The Governor's Volunteer Stars Award was created 11 years ago by former Gov. Phil Bredesen to recognize the most outstanding adult and youth volunteer in every Tennessee county. Sullivan County doesn't participate.
Cherokee NJROTC Cadet Commander Heather Whitt was announced last week as Hawkins County's youth recipient, while Rogersville Fire Department volunteer Chris Rimer was named the adult recipient.
The Hawkins County Chamber of Commerce oversees the Hawkins County nomination process, and both winners were announced last week during a Chamber meeting held at the Of One Accord ministry's Shepherd Center.
Whitt and Rimer are now invited to attend the 2018 Governor's Volunteer Stars Awards banquet in Franklin on Feb. 10.
Whitt, a senior, has been in the Cherokee’s NJROTC since 2015, and she was hand picked for the battalion commanding officer position, becoming the highest ranking cadet in the battalion.
Her daily duties include leading, guiding, directing, mustering and providing physical fitness training for more than 125 cadets each semester.
Her nomination form states that Whitt’s military uniform appearance is above reproach, and she exemplifies the Navy core values of honor, courage and commitment. She is the consummate leader for others to emulate.
In the community, Whitt has personally completed more than 317 hours of community service while in NJROTC.
Shortly before Thanksgiving, she spearheaded a NJROTC food drive yielding 1,460 pounds of food for the Hawkins County food bank.
On April 13, 2018, Whitt participated in the sixth trip to Niswonger Children’s Hospital in Johnson City to deliver 175 Jared boxes.
A Jared box is a small plastic gender- and age-specific container holding a variety of small toys that a child might enjoy.
Whitt also serves as a mentor to young cadets in Cherokee’s NJROTC program, providing a great example of a motivated student, cadet and community leader.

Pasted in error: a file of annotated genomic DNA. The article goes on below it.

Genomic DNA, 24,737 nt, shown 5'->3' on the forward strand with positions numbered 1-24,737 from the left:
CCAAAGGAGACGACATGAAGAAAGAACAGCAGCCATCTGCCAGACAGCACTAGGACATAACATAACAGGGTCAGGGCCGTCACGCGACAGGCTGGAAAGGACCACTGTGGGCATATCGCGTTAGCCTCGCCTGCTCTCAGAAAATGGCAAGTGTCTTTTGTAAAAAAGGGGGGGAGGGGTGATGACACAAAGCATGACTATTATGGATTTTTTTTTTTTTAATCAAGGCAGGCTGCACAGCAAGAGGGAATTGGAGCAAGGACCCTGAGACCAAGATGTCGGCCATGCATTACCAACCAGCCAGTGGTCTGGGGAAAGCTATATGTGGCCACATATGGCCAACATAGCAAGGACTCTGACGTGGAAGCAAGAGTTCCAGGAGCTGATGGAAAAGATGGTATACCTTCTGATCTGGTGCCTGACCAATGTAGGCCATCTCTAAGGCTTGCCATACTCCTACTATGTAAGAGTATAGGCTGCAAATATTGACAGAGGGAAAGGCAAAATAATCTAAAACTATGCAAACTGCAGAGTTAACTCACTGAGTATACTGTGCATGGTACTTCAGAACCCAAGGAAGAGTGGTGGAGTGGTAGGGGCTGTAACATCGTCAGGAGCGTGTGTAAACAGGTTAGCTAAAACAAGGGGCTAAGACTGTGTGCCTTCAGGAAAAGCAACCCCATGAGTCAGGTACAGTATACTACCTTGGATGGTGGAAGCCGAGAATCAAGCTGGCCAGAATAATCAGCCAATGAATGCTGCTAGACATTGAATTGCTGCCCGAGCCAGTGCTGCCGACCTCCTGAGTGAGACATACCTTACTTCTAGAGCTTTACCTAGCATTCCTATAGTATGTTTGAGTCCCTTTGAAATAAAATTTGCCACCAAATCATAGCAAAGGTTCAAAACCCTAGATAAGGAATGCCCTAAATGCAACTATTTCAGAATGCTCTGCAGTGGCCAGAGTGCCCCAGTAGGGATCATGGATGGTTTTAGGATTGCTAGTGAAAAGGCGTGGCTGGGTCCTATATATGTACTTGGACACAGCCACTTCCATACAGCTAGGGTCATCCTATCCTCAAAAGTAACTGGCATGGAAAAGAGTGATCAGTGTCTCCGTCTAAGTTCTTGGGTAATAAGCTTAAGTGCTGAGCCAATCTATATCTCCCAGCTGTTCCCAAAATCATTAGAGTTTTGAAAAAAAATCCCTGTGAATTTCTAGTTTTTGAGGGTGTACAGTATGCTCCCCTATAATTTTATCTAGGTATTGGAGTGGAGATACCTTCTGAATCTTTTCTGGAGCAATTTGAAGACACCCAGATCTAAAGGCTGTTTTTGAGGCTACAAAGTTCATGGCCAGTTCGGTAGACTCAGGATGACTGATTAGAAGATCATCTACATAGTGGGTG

As a volunteer member of the Rogersville Fire Department for the past 14 years, Rimer has put his life on the line to protect and rescue others, responded to vehicle accidents, structure fires, brush fires and other emergencies prompting fire department response.
Rural fire departments in counties like Hawkins County additionally take on projects like one headed up by Rimer in which Christmas baskets were distributed to needy families. Resources are always lacking, necessitating Rimer to participate in many additional fundraisers and roadblocks.
As a volunteer firefighter, Rimer works full time in the medical equipment field to provide for his family while at the same answering emergency calls when needed. He also has many hours of required training each year.
He has also been a member of the Hawkins County Hazmat Team for 16 years, and as such he is on call 24 hours a day, seven days a week in case of a chemical spill or other potential disaster. He has answered many calls to keep local residents safe.
As a first responder for Rogersville for the past 14 years, fellow volunteers say Rimer is one of the most selfless people they know and is always ready to help others.
Despite his busy schedule, Rimer still finds time to help coach his son Caleb's baseball team.